It's been about a week since I found out I got an A in Statistics. I know, right? Me? Who barely got through basic Algebra II that was a requirement to graduate high school, even though I was taking Physics, AP English and had taken every science class offered by Stafford County? Well, except AP Biology because I refused to skin a cat -- plus it conflicted with AP English which I knew I would do well in. Anyway. Back to me usually sucking at math.

I was a typical overachieving student who did well in everything except math; even the sciences that require math, like Chemistry and Physics, were fine for me because for some reason when applied to science, math made sense. Otherwise, nah. It took me forever to learn how to tell time on a clock. In 7th grade I had all As on my report card except math. I managed to squeak out a C after pulling a D+ during one of the grading periods. The shame, the shame. And that shame has pretty much followed me throughout my learning life -- anytime math is involved, I freeze. No one was more relieved to take the first calculator-enabled SATs than I.

Statistics was on its way to becoming the same albatross as other math classes; the prof wasn't that engaged, when I read stuff it kind of went over my head, using the Excel tools to pull the data was fine, but interpreting them afterward was like wha? I was starting to sweat this whole shebang. Then I had to prepare for my midterm. So I decided I was going to start over and be good at this, dammit. I read the chapters out loud to myself like I was in first grade. I did all the practice problems. I reinterpreted examples to apply them to my life instead of the sample in the textbooks. I worked hard -- which for a Type-A classic Good Girl student with a photographic memory, was challenging. I'm not used to having to study to know something. ;)

I got an A. By myself! Oh, it was on.

And then I got a B on the second exam and promptly spiraled into panic mode. Maybe the A the first time was a fluke. I'm going to fail the final OMG.

Never mind that the B was actually a B+ and I still had an A overall; suddenly I was in 11th grade again and felt like I had no idea what I was doing.

Then I took the final and to no one's surprise, the checked-out professor has simply rehashed questions from the other tests and quizzes and with my photo-memory, I was golden. There were a few original problems that popped up, but I got through them. I got an A on the final and an A in class.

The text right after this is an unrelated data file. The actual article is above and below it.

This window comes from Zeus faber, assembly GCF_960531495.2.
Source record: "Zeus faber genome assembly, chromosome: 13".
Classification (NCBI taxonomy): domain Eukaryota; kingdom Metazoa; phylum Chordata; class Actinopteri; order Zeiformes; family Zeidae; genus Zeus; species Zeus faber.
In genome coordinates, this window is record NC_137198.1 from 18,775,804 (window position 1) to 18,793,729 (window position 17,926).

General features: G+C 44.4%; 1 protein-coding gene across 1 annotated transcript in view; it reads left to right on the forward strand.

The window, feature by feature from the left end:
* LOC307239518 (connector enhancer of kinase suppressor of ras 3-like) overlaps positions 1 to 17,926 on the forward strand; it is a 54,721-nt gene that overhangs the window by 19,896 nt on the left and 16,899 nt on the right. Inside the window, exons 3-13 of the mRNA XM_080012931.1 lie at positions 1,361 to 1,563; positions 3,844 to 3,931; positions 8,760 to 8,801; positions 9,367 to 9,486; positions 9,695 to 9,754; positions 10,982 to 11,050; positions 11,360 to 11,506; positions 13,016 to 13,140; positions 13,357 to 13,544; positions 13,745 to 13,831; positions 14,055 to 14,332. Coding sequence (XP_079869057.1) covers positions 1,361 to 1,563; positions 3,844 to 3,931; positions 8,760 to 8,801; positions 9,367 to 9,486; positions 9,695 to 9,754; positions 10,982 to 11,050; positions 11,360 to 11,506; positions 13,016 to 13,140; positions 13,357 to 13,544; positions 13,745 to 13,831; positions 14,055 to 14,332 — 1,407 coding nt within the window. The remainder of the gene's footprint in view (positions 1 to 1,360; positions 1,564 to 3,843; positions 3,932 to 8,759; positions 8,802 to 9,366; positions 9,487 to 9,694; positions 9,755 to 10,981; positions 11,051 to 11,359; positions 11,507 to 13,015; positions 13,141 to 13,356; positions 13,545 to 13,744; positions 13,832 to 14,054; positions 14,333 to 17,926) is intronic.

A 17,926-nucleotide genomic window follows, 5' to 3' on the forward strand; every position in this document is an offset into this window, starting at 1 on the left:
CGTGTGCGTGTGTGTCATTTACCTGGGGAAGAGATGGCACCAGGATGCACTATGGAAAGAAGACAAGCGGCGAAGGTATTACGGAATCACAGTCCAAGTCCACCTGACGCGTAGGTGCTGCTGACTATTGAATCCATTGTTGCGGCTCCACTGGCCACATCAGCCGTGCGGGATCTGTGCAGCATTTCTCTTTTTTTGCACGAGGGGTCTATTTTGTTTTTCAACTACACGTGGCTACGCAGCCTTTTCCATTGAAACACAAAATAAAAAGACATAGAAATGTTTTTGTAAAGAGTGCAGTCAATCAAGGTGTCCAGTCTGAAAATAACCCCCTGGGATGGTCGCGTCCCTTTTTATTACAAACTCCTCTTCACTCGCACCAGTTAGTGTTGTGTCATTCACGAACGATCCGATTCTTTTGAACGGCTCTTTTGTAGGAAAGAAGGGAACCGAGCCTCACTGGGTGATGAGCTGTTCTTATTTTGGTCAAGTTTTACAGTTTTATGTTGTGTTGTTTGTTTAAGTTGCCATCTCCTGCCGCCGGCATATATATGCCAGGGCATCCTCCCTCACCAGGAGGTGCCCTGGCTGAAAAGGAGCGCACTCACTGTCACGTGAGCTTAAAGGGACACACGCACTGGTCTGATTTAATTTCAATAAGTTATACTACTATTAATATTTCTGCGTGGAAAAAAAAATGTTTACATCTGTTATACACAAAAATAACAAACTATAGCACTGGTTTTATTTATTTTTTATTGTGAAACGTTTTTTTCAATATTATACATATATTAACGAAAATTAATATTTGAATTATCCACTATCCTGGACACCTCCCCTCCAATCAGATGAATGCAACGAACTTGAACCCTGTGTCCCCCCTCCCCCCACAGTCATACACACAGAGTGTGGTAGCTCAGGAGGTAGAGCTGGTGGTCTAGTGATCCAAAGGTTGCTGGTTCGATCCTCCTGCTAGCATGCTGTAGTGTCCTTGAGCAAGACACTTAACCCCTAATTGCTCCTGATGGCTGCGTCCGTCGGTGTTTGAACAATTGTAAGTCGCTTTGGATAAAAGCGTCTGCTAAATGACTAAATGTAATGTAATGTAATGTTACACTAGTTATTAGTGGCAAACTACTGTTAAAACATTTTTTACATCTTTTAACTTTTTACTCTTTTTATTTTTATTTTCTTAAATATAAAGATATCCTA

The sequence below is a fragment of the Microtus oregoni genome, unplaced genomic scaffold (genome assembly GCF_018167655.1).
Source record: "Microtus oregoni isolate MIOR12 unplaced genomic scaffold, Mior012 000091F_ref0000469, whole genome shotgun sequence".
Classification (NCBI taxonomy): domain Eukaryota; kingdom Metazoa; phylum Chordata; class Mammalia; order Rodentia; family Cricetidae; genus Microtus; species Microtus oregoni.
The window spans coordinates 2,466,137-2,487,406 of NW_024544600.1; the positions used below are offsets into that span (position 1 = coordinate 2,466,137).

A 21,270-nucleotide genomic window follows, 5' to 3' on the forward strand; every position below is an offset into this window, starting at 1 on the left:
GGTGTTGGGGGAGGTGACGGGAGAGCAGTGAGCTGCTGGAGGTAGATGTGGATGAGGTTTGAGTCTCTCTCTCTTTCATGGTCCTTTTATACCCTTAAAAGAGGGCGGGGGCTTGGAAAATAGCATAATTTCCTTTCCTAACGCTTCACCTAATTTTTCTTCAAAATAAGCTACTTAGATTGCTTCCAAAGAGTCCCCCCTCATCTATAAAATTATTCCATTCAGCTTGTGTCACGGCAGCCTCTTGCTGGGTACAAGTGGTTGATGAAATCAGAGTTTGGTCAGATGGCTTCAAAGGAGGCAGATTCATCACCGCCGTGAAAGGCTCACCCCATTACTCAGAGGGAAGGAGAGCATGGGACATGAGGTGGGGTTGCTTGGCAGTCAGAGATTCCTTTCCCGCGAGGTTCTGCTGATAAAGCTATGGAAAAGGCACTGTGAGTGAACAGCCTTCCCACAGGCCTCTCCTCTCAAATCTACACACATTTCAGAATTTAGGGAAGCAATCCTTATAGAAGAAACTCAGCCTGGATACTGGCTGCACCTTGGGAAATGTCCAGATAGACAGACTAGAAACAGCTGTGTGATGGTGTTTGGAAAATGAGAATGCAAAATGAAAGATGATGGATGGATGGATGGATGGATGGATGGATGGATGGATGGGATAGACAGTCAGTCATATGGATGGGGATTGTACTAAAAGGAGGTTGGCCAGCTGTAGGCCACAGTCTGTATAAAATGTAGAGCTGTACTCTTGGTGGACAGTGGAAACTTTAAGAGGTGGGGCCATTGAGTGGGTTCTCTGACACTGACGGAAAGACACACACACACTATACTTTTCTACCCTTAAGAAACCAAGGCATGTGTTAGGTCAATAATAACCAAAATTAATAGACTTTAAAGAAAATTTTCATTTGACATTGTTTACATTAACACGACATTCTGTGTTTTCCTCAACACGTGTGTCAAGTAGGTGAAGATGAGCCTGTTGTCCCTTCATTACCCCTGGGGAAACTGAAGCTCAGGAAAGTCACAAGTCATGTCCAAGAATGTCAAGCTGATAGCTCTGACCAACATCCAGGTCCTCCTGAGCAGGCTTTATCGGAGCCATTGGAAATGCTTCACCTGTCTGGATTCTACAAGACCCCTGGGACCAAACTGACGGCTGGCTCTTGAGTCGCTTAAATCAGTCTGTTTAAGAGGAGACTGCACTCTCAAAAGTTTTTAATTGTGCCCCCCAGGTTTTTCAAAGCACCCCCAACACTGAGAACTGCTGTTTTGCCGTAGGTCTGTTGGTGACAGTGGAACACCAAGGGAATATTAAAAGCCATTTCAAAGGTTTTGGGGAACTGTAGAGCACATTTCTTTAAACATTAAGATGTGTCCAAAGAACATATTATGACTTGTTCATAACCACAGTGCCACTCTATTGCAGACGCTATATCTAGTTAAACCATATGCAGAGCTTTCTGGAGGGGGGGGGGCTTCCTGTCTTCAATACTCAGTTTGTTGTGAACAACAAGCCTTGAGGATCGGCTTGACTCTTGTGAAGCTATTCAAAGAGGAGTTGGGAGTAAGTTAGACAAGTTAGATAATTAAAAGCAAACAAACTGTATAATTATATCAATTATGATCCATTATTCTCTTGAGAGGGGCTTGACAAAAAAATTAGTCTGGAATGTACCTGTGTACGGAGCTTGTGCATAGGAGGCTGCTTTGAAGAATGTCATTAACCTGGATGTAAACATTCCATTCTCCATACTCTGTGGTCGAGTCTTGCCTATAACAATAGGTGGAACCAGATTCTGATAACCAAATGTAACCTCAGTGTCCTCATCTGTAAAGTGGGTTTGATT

So does it feel like a hollow victory that the final was a rehash and it was my memory that pretty much got me the A?

Hell no. Now that I'm an adult, one of the biggest lessons I've learned is: You take the victories when you can.

Monday, April 18, 2011

So, Hi. How Are You?

Hey there, you ... people who are not reading this anymore because I disappeared for almost a year!

A lot has happened since June 2010. A lot. For instance:

My son turned 3 and will turn 4 this July. He is graduating from preschool in June and will go to pre-K in the fall. Holy nuts.

I got into business school shortly after my last entry. I'm about to finish my second semester and will hopefully graduate next May. BTW, I hate Statistics.

I went on anti-anxiety medication that made me gain a bunch of weight and I looked like a fat cow at my sister-in-law's wedding.

My sister-in-law was a lovely bride and is now married.

I went off the meds in October and I started running again and things are falling back into place.

Well, they would be falling back into place if I didn't have to have foot surgery in July and take 3 months off from running. I'm enjoying it now while I can.

I'm still at my job. November will mark 5 years with my company. That is the longest I have stayed anywhere, ever. I moved offices for the 9th time.

I'm still not sure what the future holds for me there, but I'm taking it one day at a time and just seeing what happens.

I started a tradition of going to VA Beach for summer vacation. This will be the second summer that we go.

I bought a leather couch.

I paid off all of my credit cards.

My husband painted our office.

OK, now I'm just reaching.

Anyway ... a lot has happened. I felt like sharing it. I might share more -- writing things down is cheaper and less fattening than Celexa.